At some point, progressives and liberals have to admit that an inclusiveness that throws truth and reality and logic and humanity under the bus is not reasonable at all. And it may seem unreasonable to explain to Obama that one does not support his all-inclusive decisions, but if they produce outcomes like this one concerning Pastor Warren, Obama’s leadership may not be the hope and change America needs.
 
The inauguration will be linked to Martin Luther King, Jr. and the civil rights movement in America.
 
Jeffrey Feldman put Obama’s decision into historical context:
 
“Thinking about Obama's presidency in terms of an 'epicenter' of civil rights changes how we think about Rick Warren speaking at the inauguration.
 
“Rick Warren is not just a pastor opposed to gay rights. He is a highly political leader of a mega-church who has compared abortion to the Holocaust and opposed marriage reform in terms equivalent to the bigoted plaintiffs in Loving v. Virginia -- the landmark 1967 civil rights case overturning anti-miscegenation marriage laws. In an era where gay rights are the epicenter, Rick Warren is a widely recognized voice arguing against those rights.”
 
Translating Rick Warren into the terms of previous civil rights eras is the key to seeing why his role at Obama's inauguration is so troubling. By comparison, if this were Lincoln's inauguration, Rick Warren would have been the equivalent of a pro-slavery pastor giving the invocation. If this were Wilson's inauguration, Rick Warren would have been the equivalent of an anti-women's suffrage pastor saying a prayer. For FDR, he would have been the same as inviting a pastor opposed to rights for the poor. For Kennedy, he would have been the same as inviting a pastor who spoke out repeatedly about the dangers of desegregation.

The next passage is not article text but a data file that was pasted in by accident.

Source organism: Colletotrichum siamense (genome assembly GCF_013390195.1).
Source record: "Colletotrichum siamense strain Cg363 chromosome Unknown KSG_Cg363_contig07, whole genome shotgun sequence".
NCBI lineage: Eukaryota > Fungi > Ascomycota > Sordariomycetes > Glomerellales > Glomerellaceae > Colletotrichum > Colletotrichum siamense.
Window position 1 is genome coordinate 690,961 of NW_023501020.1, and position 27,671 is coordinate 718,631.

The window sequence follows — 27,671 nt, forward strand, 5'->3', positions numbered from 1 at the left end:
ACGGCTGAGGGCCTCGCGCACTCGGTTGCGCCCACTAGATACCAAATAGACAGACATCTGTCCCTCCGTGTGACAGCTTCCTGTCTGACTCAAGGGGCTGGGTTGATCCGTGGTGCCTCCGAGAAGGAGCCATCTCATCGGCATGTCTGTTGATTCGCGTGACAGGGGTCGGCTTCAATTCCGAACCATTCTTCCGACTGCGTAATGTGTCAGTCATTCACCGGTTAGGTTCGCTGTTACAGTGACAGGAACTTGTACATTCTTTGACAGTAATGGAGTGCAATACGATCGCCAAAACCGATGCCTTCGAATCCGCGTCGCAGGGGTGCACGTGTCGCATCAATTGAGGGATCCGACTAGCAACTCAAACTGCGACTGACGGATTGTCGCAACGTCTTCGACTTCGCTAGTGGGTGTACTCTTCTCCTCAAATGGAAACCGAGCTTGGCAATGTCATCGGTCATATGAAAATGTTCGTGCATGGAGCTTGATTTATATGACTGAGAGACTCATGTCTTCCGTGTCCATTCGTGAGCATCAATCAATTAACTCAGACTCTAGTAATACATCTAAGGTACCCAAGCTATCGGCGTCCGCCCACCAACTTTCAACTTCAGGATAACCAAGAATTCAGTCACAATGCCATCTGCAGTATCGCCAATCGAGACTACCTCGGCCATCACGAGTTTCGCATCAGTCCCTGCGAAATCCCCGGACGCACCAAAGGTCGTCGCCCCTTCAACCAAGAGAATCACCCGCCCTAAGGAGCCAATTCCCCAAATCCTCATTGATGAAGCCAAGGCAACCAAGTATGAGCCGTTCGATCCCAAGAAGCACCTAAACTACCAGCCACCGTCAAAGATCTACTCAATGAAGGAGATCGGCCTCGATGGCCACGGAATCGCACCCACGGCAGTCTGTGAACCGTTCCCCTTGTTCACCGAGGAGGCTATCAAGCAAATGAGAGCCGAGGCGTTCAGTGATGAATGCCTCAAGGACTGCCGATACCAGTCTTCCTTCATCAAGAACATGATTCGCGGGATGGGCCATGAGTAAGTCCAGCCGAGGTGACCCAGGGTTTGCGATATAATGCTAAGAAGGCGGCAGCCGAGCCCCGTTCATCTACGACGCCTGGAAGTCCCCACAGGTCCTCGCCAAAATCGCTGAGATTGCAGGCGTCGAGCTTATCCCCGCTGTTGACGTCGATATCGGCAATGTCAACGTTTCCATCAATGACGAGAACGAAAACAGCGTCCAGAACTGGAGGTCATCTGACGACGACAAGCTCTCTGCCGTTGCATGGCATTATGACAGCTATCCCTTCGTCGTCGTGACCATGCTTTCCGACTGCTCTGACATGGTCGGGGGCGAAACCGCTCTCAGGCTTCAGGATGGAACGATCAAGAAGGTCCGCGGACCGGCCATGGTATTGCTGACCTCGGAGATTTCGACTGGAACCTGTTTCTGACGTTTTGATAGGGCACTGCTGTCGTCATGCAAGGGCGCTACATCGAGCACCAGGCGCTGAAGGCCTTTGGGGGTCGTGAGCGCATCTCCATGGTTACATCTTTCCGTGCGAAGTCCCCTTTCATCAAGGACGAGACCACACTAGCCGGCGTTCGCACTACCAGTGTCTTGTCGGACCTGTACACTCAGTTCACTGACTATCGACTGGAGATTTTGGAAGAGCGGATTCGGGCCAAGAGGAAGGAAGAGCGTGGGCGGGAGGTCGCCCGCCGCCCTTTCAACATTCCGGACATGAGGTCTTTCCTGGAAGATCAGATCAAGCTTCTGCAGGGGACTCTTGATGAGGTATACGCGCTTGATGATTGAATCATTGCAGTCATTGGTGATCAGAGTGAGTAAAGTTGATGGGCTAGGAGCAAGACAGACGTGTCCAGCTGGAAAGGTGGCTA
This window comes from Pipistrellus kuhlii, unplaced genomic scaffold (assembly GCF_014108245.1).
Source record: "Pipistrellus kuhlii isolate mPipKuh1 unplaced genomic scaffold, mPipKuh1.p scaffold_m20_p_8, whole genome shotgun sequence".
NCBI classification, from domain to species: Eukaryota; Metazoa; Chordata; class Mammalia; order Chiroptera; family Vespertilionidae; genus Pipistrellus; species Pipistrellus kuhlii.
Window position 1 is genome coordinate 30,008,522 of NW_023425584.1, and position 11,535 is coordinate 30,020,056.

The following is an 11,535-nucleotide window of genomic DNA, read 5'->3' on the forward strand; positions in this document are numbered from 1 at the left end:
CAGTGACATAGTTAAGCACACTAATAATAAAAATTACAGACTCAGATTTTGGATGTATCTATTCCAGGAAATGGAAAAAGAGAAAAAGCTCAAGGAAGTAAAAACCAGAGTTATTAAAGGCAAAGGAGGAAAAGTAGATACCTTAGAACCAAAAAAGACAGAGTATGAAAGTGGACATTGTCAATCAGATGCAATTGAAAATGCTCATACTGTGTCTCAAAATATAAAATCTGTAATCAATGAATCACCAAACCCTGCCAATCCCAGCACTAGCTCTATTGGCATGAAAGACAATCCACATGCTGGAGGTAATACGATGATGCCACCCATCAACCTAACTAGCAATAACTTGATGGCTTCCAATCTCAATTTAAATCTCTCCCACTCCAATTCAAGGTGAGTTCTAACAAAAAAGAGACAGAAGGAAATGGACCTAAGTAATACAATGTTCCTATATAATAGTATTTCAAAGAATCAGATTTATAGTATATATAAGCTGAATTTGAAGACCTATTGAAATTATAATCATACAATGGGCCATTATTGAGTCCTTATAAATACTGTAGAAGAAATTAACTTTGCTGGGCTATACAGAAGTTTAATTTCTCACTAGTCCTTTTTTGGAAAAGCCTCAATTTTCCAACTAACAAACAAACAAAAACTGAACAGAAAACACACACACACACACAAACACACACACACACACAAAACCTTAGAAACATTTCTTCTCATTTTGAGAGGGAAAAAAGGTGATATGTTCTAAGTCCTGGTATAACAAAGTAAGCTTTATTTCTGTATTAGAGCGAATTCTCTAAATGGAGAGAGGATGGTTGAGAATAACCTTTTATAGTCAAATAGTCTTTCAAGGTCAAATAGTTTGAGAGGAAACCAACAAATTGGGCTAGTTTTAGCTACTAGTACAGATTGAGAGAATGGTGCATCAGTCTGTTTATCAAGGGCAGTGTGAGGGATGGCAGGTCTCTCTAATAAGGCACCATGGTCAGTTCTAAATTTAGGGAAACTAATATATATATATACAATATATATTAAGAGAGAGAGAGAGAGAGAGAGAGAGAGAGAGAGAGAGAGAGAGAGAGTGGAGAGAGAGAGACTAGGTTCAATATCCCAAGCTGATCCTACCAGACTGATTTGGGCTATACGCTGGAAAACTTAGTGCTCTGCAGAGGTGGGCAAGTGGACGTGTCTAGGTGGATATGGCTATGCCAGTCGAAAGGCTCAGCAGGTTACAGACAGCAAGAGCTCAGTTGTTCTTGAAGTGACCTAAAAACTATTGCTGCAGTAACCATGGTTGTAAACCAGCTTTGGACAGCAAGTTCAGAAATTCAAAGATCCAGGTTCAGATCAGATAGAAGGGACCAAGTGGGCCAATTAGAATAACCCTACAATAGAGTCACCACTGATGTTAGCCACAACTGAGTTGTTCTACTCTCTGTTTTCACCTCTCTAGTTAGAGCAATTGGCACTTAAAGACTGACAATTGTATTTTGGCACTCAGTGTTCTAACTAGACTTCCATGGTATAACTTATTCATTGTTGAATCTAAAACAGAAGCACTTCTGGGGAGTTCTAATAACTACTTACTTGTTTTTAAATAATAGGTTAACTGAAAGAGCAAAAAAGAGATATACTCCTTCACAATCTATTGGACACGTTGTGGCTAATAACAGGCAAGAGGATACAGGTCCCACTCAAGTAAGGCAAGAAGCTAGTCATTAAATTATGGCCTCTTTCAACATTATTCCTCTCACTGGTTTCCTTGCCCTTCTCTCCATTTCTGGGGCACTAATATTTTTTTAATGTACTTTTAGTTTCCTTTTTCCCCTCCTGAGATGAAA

In each of these cases, for the president-elect to invite a voice known for arguing against progress -- and to do so in the name of political peacemaking, as Barack Obama has done with Rick Warren -- would have revealed a tinkerer on civil rights, not a leader.
 
The denial of marriage rights for certain Americans is not, of course, a "social issue," as President-elect Obama has argued. Like the denial of citizenship to African-Americans, the denial of voting rights to women, the denial of basic needs to the impoverished, and the refusal to dismantle Jim Crow laws, the denial of marriage rights is a persistent failure in our system. It is a failure that cannot be fixed by tinkering with politics. It can only be fixed by persistent vision and leadership.
 
Americans must demand persistent vision and leadership. And part of that demand must include expectations that progress cannot and will not be made with leaders like Pastor Warren at the forefront.
 
Kevin Gosztola goes to Columbia College in Chicago where he is studying film. He hopes to become a documentary filmmaker. He is currently working as a production assistant on a documentary called "Seriously Green," which traces the development of the Green Party throughout the 2008 election. He has a passion for journalism and writes articles or press releases in his spare time.